|Title||Responsible Institutions – Responsible Individuals?|
|Event||10th PERL International Conference, Paris, 2015-03-10/2015-03-11|
Public Administration and Policy
|Publication type||Abstract in scientific journal or proceedings|
|Abstract||The importance of personal choice and commitment for responsible living in order to transform societies towards more just and sustainable ones is undeniable. Likewise it is undeniable that unless individuals bring those responsible choices with them into their institutional setting the possibilities for individuals to live responsibly will severely constrained; the physical, social, cultural etc. infrastructure required will not be created.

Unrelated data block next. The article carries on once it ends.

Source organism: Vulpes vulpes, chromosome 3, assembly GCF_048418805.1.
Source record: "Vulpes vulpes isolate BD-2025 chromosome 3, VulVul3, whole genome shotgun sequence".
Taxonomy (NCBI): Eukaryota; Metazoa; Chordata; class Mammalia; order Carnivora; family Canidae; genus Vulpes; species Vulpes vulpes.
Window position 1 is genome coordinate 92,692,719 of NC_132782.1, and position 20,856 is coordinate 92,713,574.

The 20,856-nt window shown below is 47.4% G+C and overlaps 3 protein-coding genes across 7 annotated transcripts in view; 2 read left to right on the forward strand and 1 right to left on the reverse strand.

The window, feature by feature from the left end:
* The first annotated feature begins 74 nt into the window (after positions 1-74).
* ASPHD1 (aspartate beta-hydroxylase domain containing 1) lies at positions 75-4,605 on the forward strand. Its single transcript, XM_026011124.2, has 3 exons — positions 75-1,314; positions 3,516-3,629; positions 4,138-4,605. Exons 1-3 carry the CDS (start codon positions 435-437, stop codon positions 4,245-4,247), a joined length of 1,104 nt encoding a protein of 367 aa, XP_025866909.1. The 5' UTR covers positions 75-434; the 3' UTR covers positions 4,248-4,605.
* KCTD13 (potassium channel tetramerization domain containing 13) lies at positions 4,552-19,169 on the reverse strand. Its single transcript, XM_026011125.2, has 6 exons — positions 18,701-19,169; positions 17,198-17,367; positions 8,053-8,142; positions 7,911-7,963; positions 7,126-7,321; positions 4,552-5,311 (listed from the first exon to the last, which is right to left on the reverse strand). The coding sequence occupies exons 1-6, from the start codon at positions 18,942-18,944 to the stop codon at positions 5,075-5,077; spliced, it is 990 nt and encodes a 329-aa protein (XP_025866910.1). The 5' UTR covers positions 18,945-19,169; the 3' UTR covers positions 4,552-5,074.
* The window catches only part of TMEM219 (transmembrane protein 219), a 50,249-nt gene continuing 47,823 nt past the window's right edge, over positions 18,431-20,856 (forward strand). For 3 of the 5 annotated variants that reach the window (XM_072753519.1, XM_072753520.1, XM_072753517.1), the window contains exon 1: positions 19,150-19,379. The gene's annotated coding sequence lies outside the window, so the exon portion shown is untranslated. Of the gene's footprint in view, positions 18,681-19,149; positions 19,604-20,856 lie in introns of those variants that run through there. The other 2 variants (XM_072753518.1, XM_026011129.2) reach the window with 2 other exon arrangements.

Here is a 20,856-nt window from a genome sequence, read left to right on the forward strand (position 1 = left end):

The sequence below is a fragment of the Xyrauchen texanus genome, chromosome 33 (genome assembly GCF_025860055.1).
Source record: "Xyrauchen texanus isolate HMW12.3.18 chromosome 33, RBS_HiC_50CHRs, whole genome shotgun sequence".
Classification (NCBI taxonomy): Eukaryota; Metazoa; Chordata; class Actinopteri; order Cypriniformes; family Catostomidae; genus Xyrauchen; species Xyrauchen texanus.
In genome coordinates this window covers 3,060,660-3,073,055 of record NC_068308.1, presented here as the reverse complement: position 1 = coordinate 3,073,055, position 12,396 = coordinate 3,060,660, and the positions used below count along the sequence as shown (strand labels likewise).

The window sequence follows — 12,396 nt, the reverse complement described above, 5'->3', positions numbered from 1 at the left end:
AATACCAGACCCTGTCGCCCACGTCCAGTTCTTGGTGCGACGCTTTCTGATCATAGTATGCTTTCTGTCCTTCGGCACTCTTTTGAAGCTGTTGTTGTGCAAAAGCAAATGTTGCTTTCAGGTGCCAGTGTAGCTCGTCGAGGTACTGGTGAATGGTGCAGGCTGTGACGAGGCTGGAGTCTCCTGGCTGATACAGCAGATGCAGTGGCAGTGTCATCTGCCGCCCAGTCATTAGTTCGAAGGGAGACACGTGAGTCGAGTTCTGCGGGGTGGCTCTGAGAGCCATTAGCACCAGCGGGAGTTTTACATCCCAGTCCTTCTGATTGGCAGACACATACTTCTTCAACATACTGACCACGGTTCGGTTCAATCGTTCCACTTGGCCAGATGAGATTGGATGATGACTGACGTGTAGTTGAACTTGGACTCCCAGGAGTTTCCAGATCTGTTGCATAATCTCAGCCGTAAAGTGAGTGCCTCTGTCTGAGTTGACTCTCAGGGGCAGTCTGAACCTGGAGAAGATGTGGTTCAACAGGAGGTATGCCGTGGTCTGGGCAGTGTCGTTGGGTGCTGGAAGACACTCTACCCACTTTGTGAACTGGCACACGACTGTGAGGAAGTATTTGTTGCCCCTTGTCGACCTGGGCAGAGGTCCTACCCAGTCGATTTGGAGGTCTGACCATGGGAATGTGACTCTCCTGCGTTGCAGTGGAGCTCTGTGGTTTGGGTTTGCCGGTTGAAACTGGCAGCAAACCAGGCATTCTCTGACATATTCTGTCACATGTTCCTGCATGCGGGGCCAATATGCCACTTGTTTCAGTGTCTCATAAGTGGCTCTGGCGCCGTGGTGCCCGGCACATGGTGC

In this paper I focus on the role of institutions in enabling responsible living by proposing the way institutions relate to international norms. The international community of states have a good track record of agreeing on setting goals for what a ‘Future We Want’ should like and formulating obligations, albeit often vague, for what states should do to contribute to such a future. Currently only states are formally obliged to comply with international law in its different forms. In a situation when states do not take their responsibility for achieving these visions sufficiently seriously and when states are not be able to achieve them without serious commitment from other institutional actors and individual citizens, it is time to reconsider what responsibility institutions beyond states have towards international norms, including in the domain of sustainability and justice. In this paper I will do three things: firstly in more detail outline the rationale for non-state institutional actors to take on responsibility towards implementing international norms; secondly review relevant normative theories for allocating responsibility in a governance system; and thirdly identify some practical strategies for how to facilitate such responsibility.